One More Damned Batch of Tomato Sauce

When the Crankee Yankee and I planted our garden, I begged him to take it easy on the tomatoes. I would remind him of all the bags of frozen tomatoes in our freezer from last year, not to mention all the containers of frozen tomato sauce in our freezer. But did he listen? No, he did not: we ended up with twelve tomato plants, and each and every one bore loads of tomatoes. At this point, I have lost count of how many containers of sauce I have made (swearing all the way).

But, being the Yankee that I am, I just can’t not pick the tomatoes…it goes against my grain to waste anything. Yesterday morning I started what I devotely hope is my last batch of tomato sauce, and I grumped all the way through it. We have fobbed off as much of the sauce as we possibly can to our friends and neighbors; it’s close to the point where our they all make themselves scarce if they see us coming with a big container of sauce.

But the Crankee Yankee loves spaghetti and sauce (with or without meatballs), so what am I going to do? At least we are ingesting loads *lycopene like no body’s business, so there is that.

So here is what I do (while swearing all the way): I take out our largest pot and splash in some olive oil, then chop up garlic, onions, green peppers (and yes, we also have a ton of pepper plants that also won’t quit producing). While that’s cooking I wash all the tomatoes and chop them up and throw them in the pot. Once everything is bubbling away, I throw in s few basil leaves, rosemary and parsley. I also like to throw in a splash of red wine as well. To give the sauce more “punch” I always add in a can of tomato paste which helps it thicken.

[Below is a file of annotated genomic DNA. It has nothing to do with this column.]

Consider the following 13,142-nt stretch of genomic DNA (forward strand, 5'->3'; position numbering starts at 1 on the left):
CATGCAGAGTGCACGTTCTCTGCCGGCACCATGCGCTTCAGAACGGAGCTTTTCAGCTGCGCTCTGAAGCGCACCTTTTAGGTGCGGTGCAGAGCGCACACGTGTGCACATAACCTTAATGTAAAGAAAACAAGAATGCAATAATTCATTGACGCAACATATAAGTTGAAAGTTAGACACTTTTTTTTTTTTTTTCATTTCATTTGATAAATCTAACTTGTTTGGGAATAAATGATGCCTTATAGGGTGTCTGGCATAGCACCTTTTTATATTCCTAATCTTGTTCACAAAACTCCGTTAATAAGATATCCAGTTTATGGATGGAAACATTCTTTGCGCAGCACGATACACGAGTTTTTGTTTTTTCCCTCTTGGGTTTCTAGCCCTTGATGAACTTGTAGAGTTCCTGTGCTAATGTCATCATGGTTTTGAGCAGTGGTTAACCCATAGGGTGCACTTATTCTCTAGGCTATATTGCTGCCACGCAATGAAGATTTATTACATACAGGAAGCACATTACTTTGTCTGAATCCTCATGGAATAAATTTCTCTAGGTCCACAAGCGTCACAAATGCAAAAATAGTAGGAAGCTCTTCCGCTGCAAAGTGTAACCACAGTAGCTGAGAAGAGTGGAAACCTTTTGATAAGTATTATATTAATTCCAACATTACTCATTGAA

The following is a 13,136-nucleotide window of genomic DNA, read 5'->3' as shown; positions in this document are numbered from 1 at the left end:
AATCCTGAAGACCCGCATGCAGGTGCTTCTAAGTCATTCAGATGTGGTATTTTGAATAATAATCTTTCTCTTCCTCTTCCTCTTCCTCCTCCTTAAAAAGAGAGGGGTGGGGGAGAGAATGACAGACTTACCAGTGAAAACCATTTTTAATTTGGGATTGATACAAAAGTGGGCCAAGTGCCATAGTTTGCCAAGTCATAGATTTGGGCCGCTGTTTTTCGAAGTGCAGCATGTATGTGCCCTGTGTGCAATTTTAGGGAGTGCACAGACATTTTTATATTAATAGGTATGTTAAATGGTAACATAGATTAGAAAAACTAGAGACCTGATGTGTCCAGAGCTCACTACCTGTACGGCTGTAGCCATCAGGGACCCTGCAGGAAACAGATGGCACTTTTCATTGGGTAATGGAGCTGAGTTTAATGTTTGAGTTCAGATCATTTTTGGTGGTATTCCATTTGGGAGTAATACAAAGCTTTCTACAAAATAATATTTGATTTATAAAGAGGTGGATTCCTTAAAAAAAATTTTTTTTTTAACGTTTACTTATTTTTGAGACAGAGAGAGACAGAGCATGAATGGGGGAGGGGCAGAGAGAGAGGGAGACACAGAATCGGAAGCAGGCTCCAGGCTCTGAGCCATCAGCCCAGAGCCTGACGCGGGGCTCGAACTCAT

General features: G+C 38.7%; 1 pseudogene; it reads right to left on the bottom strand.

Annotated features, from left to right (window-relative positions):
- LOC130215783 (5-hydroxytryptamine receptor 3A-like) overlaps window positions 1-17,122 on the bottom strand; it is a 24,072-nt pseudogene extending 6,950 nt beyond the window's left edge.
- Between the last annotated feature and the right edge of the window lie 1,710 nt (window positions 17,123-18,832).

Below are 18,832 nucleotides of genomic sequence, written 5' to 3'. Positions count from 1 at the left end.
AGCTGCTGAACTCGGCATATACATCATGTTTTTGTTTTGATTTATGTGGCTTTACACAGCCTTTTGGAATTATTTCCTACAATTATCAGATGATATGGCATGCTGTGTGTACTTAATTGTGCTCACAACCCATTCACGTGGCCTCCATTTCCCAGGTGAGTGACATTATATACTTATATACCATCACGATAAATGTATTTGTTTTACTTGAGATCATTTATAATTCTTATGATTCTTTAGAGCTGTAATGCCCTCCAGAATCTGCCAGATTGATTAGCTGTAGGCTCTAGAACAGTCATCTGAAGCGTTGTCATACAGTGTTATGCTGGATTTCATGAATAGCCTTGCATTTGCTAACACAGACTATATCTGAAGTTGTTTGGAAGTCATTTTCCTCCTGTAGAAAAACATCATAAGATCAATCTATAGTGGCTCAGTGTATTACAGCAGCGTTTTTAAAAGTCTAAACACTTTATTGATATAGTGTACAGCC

Once everything has boiled and bubbled, I get out my trusty immersible blender (this is one of the best kitchen doo-dads EVER) and blend it all together. And there you have it: thick, delicious and healthy tomato sauce that you can use for spaghetti and meatballs, lasagna, and whatever else you like. It freezes well, and is perfect for the old “what will we do about dinner?” situations.

Now, that said, our poor freezer is chock full of containers of sauce. I devotely hope that the batch of sauce I made yesterday is my last for the season. At this rate, we may be eating it on cereal next. Wish me luck!

*From Web MD: Lycopene is a powerful antioxidant that may help protect cells from damage. This is why there is a lot of research interest in lycopene’s role, if any, in preventing cancer. Lycopene is a naturally occurring chemical that gives fruits and vegetables a red color. It is one of a number of pigments called carotenoids. Lycopene is found in tomatoes, watermelons, red oranges, pink grapefruits, apricots, rosehips, and guavas. In North America, 85% of dietary lycopene comes from tomato products such as ketchup, tomato juice, sauce, or paste. A serving of fresh tomatoes contains between 4 mg and 10 mg of lycopene, while one cup (240 mL) of tomato juice provides about 20 mg. Processing raw tomatoes using heat (in the making of tomato juice, tomato paste or ketchup, for example) actually changes the lycopene in the raw product into a form that is easier for the body to use. The lycopene in supplements is about as easy for the body to use as lycopene found in food.


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